(Pt. 3) Grow or Die: Four Stages of Transformation

This article was written by our late mentor, Larry Wilson, Founder of Wilson Learning. To learn more about how Larry inspired our business, read our article The Story Behind Above + Beyond.


In Part 1, we introduced George Land’s Growth Model and explained the four stages of enterprise transformation. To see where your company lies on the Growth Model, click  here.


In Part 2, we went through the importance of a learning culture in times of transformation and growth.  To learn how to effectively transform into a learning culture,  click here. 


The implicit old employment contract was ‘do what you’re told, work hard, don’t question authority and in return you will get job security.’

The old contract is dead. This begs the question, ‘What is the new contract?’

The answer begins with two observable facts:

1) For most people, work is not their highest priority or the most important part of their life, and

2) people spend most of their waking hours at work.

This paradox opens the door for crafting a new work contract that takes this apparent problem and turns it into a win-win opportunity for everybody.

The essence of this new contract is about ‘the culture’ and, more specifically, a culture committed to development, which begins with learning. The promise of the new contract is: Come work here and we’ll help you learn to master critical, core, ‘new world’ skills that will allow your work to be more efficient, effective and joyful… good for the company and good for you.

This new contract puts the ‘power’ in empowerment.

Encouraging mistakes

Empowerment only works when there is trust, and trust implies accepting mistakes as part of learning. So, the key to create a learning culture is to encourage mistakes. Of course that doesn’t sound right, but it’s more than right.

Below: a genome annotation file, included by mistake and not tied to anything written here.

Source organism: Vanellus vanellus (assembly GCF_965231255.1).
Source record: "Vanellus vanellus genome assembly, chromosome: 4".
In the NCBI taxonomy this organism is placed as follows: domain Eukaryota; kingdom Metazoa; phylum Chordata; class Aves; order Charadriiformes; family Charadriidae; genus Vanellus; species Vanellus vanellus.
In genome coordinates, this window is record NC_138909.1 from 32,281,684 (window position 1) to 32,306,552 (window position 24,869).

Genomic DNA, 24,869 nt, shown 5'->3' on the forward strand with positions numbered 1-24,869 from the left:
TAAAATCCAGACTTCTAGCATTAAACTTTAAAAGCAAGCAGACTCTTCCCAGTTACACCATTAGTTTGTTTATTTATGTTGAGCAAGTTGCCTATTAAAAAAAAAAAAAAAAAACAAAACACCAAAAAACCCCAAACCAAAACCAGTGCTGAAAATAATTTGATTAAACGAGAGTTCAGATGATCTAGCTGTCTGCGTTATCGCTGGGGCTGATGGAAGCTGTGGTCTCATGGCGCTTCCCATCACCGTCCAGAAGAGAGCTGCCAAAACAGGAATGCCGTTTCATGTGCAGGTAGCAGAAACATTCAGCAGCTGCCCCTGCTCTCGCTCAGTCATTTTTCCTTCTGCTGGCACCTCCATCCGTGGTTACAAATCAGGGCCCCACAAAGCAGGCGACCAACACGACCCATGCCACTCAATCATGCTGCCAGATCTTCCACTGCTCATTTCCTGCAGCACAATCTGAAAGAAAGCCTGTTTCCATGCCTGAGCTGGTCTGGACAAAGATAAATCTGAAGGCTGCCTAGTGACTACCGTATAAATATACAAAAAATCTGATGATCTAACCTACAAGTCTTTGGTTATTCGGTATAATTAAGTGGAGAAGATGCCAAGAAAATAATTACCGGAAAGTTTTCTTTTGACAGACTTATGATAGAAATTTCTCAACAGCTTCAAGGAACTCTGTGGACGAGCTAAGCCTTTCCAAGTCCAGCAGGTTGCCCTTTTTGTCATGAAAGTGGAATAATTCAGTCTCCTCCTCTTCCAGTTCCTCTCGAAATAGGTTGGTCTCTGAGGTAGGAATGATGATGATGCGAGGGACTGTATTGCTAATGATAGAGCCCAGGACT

The reality is, if something’s worth doing, it is worth doing wrong, at least the first time. We’re in a new world of constant change requiring new thinking and new solutions. The new mantra is, “Fail fast, learn fast and grow fast”. Hence the rational for a new “learning culture”.

Here are the new rules about mistake making. It’s okay to make mistakes as long as you meet all three of these following conditions:

  1. You made a mistake in your effort to carry out the company’s mission.
  2.  You learn from the mistake.
  3.  You share your mistakes with everyone else in the company.

This third requisite is founded on a belief that people can learn vicariously from others’ mistakes and not have to repeat them.

Here’s a leadership question: Typically, what do people in your company do with their mistakes? Do they hide them or, as we see in many organizations, blame others for them?

If so, your company is being robbed of its intellectual capital. Imagine a company where, when someone makes a mistake, they ring a big bell and yell, “Gather around, I made a doozy of a mistake today, and I want to tell you all about it!”

Could that ever happen in your company? Most people say, “Never in a million years!”

Then this is how your worst nightmare will begin: You wake up one morning and find that your toughest competitor has learned to ring that bell, gather people round and share mistakes. They become the fastest learners in the market. They become the fastest to change. And they become the toughest to compete against.